Londoners endured a third night of violence and looting with Hackney, Peckham, Clapham Junction and Croydon among the areas affected.
The high levels of disorder saw an additional 1,700 police officers deployed including officers from the City of London and British Transport forces.
On Monday evening acting Met Police Commissioner Tim Godwin said the capital was facing a wave of “significant disorder” and vowed to “pursue all those engaged in criminality.”
Godwin said his officers would put the culprits “in front of the courts and we will be asking the courts to send down significant sentences.”
A number of officers were injured as they worked to contain a rising level of incidents across the capital.
In Bethnal Green two officers were injured as around 100 people looted a Tesco store and at least three officers were injured in Hackney where crowds set alight cars on the Pembury Estate and looted businesses in Mare Street.
As residents and shopkeepers complained of delayed police responses, the Met called in assistance from the Thames Valley, Kent, Essex, Hampshire, Surrey, Northamptonshire, Cambridgeshire, Suffolk and Sussex forces.
Met Commander Christine Jones said: “The violence we have seen is simply inexcusable. Ordinary people have had their lives turned upside down by this mindless thuggery. The Met will ensure that those responsible will face the consequences of their actions and be arrested.”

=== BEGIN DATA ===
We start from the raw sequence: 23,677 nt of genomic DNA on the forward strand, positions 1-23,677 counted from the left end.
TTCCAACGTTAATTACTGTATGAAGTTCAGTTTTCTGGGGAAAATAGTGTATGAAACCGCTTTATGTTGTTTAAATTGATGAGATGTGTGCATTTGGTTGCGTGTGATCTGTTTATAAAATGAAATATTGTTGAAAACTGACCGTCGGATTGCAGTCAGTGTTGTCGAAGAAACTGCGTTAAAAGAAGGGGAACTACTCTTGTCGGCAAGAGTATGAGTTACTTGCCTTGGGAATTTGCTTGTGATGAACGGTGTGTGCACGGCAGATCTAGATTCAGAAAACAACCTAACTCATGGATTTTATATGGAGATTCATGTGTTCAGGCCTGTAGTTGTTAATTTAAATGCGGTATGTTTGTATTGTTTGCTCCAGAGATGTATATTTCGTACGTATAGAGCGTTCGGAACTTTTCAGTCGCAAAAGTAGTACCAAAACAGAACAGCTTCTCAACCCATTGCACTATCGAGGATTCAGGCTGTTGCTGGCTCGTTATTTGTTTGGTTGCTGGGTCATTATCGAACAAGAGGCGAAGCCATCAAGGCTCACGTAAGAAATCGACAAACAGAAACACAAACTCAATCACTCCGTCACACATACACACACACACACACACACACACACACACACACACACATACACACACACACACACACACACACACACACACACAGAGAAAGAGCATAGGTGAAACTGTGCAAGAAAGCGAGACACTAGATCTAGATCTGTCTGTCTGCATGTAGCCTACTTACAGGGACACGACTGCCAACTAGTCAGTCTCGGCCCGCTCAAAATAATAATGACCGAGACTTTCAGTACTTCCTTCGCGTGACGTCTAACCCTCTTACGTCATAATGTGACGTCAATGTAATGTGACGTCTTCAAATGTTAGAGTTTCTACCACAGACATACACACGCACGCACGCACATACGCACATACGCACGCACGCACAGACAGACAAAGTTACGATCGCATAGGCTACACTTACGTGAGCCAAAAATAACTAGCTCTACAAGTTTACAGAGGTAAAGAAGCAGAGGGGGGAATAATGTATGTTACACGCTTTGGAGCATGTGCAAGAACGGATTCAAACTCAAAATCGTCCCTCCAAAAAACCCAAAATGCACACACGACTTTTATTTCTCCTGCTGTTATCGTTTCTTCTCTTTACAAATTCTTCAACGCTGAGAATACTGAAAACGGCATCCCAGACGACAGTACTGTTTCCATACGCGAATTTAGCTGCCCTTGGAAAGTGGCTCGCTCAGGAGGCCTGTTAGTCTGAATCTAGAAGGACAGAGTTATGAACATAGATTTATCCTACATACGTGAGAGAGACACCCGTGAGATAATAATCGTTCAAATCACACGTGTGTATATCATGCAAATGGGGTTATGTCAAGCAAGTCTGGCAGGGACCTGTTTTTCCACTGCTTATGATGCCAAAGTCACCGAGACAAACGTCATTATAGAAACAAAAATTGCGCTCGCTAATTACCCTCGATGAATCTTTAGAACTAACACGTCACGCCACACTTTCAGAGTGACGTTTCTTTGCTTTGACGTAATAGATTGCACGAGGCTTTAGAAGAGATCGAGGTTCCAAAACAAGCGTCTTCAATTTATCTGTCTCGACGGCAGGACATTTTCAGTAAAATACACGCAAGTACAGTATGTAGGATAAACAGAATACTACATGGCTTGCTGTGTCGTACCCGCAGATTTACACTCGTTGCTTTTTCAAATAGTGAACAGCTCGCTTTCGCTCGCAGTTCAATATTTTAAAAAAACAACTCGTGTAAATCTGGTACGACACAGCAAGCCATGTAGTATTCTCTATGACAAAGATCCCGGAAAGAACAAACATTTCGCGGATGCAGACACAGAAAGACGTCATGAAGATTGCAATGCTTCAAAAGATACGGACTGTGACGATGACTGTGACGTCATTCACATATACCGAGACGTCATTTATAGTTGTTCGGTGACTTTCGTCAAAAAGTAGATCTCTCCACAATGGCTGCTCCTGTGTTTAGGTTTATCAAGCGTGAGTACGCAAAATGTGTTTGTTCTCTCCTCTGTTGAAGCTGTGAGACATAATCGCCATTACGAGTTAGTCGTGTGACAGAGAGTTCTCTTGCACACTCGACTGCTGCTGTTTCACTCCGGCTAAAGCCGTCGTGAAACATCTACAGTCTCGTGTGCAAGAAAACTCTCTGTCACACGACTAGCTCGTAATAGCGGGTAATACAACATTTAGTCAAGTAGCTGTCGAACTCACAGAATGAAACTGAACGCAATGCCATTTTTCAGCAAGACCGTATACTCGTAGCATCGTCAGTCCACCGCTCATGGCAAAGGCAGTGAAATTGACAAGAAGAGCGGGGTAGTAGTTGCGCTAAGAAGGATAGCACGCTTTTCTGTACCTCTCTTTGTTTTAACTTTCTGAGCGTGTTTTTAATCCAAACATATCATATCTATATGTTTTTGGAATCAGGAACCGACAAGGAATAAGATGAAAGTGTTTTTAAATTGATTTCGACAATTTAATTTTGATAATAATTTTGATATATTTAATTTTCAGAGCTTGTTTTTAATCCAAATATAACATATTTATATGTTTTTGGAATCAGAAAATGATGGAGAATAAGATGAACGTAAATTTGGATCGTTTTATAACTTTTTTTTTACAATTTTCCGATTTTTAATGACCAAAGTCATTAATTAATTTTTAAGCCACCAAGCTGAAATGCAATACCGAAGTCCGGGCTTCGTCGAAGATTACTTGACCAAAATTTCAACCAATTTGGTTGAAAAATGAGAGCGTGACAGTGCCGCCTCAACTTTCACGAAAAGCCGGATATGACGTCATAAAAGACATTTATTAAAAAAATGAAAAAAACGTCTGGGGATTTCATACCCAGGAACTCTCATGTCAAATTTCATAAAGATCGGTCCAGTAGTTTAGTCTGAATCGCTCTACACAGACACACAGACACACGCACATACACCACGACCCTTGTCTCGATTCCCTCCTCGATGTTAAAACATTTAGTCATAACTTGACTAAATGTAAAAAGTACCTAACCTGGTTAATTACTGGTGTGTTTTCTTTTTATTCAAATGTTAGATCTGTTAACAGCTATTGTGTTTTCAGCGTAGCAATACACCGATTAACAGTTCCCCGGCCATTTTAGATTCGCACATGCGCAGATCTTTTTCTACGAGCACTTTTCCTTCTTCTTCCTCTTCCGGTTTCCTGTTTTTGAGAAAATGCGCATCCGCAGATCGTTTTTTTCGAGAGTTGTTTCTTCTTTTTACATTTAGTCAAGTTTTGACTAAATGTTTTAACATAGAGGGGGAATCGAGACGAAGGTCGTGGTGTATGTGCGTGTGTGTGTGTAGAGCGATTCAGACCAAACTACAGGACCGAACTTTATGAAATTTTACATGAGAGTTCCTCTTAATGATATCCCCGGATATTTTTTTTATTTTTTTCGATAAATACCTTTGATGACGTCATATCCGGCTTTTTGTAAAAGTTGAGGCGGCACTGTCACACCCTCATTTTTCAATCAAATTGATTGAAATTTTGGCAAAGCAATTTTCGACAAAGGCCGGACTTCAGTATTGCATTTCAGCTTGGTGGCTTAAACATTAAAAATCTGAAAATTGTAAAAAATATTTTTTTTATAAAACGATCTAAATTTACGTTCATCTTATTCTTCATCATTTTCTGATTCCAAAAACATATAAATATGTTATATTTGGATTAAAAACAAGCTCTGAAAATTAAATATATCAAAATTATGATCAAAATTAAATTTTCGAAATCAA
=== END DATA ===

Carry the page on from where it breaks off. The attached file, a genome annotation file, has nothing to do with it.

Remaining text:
Talking to reporters Metropolitan Police Authority Chair Kit Malthouse appeared to rule out both the deployment of water cannon and the armed forces.
Earlier on Monday Mr Malthouse, who is also a London Assembly Member, commented on demands for Mayor of London Boris Johnson to return to the capital.
Mr Malthouse commented: “There is a growing desire from the media to see Boris Johnson back in London but the truth is that modern communications mean that he is just as in touch with the people leading this operation as he would be if he was sitting in his office.”
Arson attacks on buildings posed a major challenge for the London Fire Brigade which said it had endured “very high numbers of calls” and was committed to responding “as quickly as possible.”
In a statement the Brigade said it was “organising firefighters at stations across London to ensure they can respond wherever and whenever possible.”
As the violence worsened senior politicians including Mayor Johnson and Prime Minister David Cameron confirmed they would be returning from their holidays.
The Prime Minister will hold a meeting of the COBRA committee on Tuesday morning as part of the Government’s efforts to draw up a plan to tackle the growing crisis.
Source: Mark Stone Sky News